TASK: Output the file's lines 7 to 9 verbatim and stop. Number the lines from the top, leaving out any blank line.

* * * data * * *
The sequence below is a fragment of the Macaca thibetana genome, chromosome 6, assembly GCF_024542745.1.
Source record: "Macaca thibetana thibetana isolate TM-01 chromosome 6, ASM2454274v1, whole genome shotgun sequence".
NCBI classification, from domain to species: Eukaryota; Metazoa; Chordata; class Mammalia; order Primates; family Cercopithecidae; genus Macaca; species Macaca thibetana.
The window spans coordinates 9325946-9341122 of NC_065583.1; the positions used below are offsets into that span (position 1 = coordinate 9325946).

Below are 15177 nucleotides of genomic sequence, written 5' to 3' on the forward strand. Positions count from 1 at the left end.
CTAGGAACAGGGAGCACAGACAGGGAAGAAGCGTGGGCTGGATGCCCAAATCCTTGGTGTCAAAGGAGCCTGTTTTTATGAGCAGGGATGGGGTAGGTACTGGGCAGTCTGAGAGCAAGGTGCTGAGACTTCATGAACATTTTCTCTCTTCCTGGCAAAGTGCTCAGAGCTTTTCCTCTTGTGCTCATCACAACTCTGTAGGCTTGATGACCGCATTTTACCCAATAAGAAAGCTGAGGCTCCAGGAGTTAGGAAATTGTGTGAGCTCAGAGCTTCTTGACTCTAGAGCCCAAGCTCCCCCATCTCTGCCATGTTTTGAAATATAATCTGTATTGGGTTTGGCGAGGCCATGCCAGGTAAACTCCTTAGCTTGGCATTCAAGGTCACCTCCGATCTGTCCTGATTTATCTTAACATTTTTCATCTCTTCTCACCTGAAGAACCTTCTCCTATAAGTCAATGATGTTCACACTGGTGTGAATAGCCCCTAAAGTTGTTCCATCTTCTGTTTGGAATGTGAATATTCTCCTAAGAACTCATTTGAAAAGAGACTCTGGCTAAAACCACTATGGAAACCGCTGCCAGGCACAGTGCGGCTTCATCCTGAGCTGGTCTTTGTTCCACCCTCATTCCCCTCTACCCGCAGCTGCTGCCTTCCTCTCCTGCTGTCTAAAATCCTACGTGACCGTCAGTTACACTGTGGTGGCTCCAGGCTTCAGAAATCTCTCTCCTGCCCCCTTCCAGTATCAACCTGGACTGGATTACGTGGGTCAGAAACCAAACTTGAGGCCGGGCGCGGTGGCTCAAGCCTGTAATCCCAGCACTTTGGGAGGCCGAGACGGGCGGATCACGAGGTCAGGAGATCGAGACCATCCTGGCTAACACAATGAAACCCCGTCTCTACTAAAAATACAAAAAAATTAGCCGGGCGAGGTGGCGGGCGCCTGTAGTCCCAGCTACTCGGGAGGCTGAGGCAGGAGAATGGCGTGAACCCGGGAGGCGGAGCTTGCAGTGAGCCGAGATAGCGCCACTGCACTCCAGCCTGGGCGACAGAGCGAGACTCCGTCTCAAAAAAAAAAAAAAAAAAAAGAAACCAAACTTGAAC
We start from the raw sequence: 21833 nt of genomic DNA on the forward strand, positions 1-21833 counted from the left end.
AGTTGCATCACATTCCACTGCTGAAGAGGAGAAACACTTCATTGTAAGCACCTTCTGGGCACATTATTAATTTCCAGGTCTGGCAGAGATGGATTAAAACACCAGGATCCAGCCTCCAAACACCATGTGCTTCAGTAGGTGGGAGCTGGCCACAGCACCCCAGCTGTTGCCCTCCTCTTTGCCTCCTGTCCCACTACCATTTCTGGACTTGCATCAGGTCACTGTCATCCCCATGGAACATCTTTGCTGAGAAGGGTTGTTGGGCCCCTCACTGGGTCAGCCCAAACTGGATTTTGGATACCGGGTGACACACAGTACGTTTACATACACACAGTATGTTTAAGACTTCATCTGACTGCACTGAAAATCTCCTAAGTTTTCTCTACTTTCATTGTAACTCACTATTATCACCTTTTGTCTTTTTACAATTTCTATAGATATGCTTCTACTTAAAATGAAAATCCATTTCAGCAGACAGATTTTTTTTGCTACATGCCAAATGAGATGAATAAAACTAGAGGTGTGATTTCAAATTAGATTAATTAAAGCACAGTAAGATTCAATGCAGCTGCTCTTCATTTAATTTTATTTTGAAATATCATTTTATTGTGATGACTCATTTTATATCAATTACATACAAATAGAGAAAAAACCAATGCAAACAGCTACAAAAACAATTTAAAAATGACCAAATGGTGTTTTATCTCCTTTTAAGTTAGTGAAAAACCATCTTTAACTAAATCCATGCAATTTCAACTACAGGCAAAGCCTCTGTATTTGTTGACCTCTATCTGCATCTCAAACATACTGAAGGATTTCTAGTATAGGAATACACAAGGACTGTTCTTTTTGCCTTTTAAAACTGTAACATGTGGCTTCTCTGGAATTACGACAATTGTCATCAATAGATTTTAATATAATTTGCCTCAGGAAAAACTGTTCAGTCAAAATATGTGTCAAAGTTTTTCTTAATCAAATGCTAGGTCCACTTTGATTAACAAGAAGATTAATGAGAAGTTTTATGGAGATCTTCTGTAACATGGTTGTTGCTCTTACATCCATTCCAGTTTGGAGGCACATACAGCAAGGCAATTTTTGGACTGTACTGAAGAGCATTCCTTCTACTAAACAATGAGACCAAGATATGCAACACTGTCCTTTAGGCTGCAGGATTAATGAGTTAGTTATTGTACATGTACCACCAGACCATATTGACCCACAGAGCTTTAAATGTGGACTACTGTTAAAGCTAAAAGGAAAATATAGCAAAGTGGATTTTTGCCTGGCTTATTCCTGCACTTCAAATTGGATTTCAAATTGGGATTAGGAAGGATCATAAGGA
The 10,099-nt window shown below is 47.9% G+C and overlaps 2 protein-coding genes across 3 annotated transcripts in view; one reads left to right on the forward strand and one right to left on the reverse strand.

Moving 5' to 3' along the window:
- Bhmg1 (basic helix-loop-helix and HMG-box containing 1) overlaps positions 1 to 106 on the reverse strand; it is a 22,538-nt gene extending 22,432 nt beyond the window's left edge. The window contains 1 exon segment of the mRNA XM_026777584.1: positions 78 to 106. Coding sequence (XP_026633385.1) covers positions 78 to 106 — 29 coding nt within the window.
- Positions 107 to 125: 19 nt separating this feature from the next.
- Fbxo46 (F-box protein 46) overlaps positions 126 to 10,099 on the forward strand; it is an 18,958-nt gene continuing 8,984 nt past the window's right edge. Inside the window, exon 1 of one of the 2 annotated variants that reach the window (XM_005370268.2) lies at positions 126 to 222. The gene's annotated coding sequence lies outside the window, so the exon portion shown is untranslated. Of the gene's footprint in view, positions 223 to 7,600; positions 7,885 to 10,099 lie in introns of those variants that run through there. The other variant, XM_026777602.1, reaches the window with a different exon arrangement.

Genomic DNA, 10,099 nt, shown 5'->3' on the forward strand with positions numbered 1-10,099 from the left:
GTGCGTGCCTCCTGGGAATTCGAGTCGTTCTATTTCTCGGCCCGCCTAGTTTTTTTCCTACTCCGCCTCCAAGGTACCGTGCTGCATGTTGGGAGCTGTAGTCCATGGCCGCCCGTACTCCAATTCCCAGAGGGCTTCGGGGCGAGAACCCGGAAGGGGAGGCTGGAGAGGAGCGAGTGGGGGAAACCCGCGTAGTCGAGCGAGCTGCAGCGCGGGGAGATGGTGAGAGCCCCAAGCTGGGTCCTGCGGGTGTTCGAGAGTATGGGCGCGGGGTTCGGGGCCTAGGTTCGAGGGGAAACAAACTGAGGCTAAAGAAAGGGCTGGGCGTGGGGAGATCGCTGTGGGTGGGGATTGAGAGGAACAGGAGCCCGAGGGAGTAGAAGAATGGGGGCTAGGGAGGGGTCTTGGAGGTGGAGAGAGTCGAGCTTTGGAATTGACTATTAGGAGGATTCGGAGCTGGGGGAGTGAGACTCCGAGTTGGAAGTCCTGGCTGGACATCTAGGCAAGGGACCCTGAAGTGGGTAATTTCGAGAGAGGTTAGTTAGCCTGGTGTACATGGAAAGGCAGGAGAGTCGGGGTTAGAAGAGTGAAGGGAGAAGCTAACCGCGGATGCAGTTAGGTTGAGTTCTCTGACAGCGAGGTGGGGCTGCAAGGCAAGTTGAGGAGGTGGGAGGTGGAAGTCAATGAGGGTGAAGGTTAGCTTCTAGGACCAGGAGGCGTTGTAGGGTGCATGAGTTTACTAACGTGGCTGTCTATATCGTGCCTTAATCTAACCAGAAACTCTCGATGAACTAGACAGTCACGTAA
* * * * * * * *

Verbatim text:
We start from the raw sequence: 21833 nt of genomic DNA on the forward strand, positions 1-21833 counted from the left end.
AGTTGCATCACATTCCACTGCTGAAGAGGAGAAACACTTCATTGTAAGCACCTTCTGGGCACATTATTAATTTCCAGGTCTGGCAGAGATGGATTAAAACACCAGGATCCAGCCTCCAAACACCATGTGCTTCAGTAGGTGGGAGCTGGCCACAGCACCCCAGCTGTTGCCCTCCTCTTTGCCTCCTGTCCCACTACCATTTCTGGACTTGCATCAGGTCACTGTCATCCCCATGGAACATCTTTGCTGAGAAGGGTTGTTGGGCCCCTCACTGGGTCAGCCCAAACTGGATTTTGGATACCGGGTGACACACAGTACGTTTACATACACACAGTATGTTTAAGACTTCATCTGACTGCACTGAAAATCTCCTAAGTTTTCTCTACTTTCATTGTAACTCACTATTATCACCTTTTGTCTTTTTACAATTTCTATAGATATGCTTCTACTTAAAATGAAAATCCATTTCAGCAGACAGATTTTTTTTGCTACATGCCAAATGAGATGAATAAAACTAGAGGTGTGATTTCAAATTAGATTAATTAAAGCACAGTAAGATTCAATGCAGCTGCTCTTCATTTAATTTTATTTTGAAATATCATTTTATTGTGATGACTCATTTTATATCAATTACATACAAATAGAGAAAAAACCAATGCAAACAGCTACAAAAACAATTTAAAAATGACCAAATGGTGTTTTATCTCCTTTTAAGTTAGTGAAAAACCATCTTTAACTAAATCCATGCAATTTCAACTACAGGCAAAGCCTCTGTATTTGTTGACCTCTATCTGCATCTCAAACATACTGAAGGATTTCTAGTATAGGAATACACAAGGACTGTTCTTTTTGCCTTTTAAAACTGTAACATGTGGCTTCTCTGGAATTACGACAATTGTCATCAATAGATTTTAATATAATTTGCCTCAGGAAAAACTGTTCAGTCAAAATATGTGTCAAAGTTTTTCTTAATCAAATGCTAGGTCCACTTTGATTAACAAGAAGATTAATGAGAAGTTTTATGGAGATCTTCTGTAACATGGTTGTTGCTCTTACATCCATTCCAGTTTGGAGGCACATACAGCAAGGCAATTTTTGGACTGTACTGAAGAGCATTCCTTCTACTAAACAATGAGACCAAGATATGCAACACTGTCCTTTAGGCTGCAGGATTAATGAGTTAGTTATTGTACATGTACCACCAGACCATATTGACCCACAGAGCTTTAAATGTGGACTACTGTTAAAGCTAAAAGGAAAATATAGCAAAGTGGATTTTTGCCTGGCTTATTCCTGCACTTCAAATTGGATTTCAAATTGGGATTAGGAAGGATCATAAGGA
The 10,099-nt window shown below is 47.9% G+C and overlaps 2 protein-coding genes across 3 annotated transcripts in view; one reads left to right on the forward strand and one right to left on the reverse strand.